Work across many different platforms. Limiting yourself to a single social media page, a single form of content (ex. just blogs, or just videos), and a single approach to creating your content means missing out on hundreds of thousands of potential views. Test different platforms, and then customise your content to best fit the nature and layout of those platforms.
Get creative with your messaging. No matter how small you think your niche may be, each of your viewers is a unique case.
Your overall lead base is bound to be composed of various segments with common interests and/or features. Tailoring messages to speak to each of them will give you a better chance of winning their attention. Have a look at your segments. Do you have content to match each of their needs?
Ultimately, diversity in content marketing is about keeping your brand identity fresh and vibrant (without sacrificing the consistent values and features you ought to be known for).
We know it’s a bit ironic to recommend diversity and focus, but hear us out.
Anyone with a video camera and an internet connection can create content for YouTube—but as the sordid side of internet history shows us, not everyone who tries their hand with a camera will be any good at it.
Your marketing should set itself apart from all the others by virtue of excellence: simply being 一better than other content marketers.
Expertise in one area of focus is something you should definitely pay attention to. It’s your brand’s ability to prove mastery over the solutions you offer, or the problems you’re out to solve. It’s literally a matter of coming across as the best possible solution, and you can achieve this by creating content that informs your viewers of the problem.
If you can address bits and pieces of their pain points for free 一and effectively, they’ll likely trust that the paid solution should solve their problems for good.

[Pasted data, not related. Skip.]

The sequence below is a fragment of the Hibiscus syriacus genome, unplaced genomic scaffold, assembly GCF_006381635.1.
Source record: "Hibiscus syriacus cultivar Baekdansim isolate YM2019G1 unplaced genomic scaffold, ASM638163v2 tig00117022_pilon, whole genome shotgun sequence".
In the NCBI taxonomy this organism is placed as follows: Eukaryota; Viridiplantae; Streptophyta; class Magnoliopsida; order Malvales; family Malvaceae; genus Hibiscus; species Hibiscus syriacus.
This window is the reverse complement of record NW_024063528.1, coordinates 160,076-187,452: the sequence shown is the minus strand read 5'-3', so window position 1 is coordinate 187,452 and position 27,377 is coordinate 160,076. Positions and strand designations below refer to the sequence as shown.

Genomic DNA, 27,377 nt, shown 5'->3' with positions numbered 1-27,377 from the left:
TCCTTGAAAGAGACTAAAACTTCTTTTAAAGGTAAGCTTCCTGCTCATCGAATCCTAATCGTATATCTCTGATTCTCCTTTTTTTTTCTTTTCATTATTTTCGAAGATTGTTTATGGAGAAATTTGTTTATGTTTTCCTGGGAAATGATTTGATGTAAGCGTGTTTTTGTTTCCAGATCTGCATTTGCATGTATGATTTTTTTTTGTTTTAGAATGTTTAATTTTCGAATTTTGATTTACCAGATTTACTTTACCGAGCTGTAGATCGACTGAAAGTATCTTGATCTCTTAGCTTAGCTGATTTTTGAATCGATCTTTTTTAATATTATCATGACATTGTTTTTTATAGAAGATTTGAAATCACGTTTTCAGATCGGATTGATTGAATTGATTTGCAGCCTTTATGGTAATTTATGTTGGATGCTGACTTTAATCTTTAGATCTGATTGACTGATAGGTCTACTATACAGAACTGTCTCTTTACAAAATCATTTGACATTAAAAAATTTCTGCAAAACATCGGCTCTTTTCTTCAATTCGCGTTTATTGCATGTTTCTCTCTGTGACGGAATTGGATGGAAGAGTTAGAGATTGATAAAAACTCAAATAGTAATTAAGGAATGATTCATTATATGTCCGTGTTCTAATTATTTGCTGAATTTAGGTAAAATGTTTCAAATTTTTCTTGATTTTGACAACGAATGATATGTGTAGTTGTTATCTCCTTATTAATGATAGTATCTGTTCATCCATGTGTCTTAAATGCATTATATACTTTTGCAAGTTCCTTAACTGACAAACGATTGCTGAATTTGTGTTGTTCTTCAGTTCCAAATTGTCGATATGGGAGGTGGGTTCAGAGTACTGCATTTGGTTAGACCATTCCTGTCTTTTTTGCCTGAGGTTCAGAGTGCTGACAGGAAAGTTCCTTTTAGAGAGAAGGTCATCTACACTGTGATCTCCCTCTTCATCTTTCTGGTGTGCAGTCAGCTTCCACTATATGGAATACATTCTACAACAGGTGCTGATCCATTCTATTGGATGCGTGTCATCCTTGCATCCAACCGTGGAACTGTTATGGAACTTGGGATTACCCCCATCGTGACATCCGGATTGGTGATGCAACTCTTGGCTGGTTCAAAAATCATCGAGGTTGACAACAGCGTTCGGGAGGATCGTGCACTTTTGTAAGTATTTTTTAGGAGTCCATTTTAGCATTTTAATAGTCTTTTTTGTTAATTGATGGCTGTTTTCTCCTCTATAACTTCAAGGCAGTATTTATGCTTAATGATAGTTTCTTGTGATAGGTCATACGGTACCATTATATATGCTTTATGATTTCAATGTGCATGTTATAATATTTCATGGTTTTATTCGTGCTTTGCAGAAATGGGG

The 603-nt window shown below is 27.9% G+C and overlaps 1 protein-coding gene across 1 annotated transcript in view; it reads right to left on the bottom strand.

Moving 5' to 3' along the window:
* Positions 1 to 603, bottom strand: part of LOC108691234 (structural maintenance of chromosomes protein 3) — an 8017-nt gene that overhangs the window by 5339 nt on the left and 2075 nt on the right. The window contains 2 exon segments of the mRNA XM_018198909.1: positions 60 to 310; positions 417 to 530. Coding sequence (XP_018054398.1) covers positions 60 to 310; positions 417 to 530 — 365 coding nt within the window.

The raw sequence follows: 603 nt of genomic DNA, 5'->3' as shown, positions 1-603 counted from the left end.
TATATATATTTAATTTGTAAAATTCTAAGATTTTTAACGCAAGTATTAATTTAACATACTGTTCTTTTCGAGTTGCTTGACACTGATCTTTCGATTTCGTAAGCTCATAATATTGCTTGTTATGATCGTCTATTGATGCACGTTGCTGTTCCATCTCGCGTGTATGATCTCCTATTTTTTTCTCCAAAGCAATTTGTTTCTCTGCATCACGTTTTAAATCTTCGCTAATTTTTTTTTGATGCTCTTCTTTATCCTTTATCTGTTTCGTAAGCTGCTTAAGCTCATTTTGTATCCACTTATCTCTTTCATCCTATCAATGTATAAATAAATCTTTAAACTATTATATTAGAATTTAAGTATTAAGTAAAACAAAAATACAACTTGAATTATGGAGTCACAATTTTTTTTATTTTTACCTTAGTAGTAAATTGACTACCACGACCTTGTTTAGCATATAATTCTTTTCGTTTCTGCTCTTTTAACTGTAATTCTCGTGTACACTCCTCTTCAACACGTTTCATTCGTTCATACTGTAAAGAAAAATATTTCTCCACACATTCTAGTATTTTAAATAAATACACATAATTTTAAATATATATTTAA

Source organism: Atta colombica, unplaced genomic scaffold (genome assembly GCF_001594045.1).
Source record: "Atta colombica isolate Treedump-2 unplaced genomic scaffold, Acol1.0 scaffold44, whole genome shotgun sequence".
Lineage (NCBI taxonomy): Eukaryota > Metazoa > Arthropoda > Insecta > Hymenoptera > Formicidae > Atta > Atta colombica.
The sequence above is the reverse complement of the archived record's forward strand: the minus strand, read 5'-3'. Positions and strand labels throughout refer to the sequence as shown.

Much like a free trial, your content should be able to demonstrate your solutions to your customers-to-be, and entice them to contact you to get the full version.
Another aspect of specialisation is being on the right platform. Some businesses seem built to do better on some platforms than others, and what platform to focus on is something you should keep in mind.
What content does your business produce? Instagram, for example, looks like it was made for the fashion industry. On the other hand, marketing companies do well on blogs.
While we recommend being present wherever your business can land positive attention, it’s a good idea to evaluate your platforms and make the biggest investments where your content is performing best.
Think of the sales process as courtship. You don’t lock eyes with a stranger then immediately propose marriage—there’s often a drawn-out process of getting to know one another before you’re sure. Content marketing works the same way. Content isn’t a magic wand you wave and expect people to spend just like that.
Instead, content serves you best as one or more sections of the funnel that leads from “stranger” to “loyal customer”.
How so? Different kinds of content work to assist leads at different stages along that funnel. Strangers likely want to be informed that solutions exist to solve certain problems they have. This means capturing attention and generating awareness through your marketing.
People who are somewhat interested would want to compare your solutions: how they work and why they’re better than others on the market. This means keeping their interest and persuading them over time.
People who are on the brink of converting into a sale are just waiting to decide whether to spend on your solutions. Capturing them can often mean giving them a free trial of a product or pitching a limited-time offer—whatever it takes to convince them that they’re best off purchasing now.
It’s not just good writing or production value that makes good content; it’s having the right content for each part of the marketing funnel.
There’s a lot of potential for you to grow your brand and connect with a wider audience using content marketing. By being aware of who your audience is, how they behave, and what they want, you can create engaging and shareable content. At the end of the day, this is content that drives leads and increases conversions.
That being said, making good content, and knowing who you should make that content for is no easy task.
If you want to know more about your target market and the different ways you can make content for them, contact us at Emedia Creative.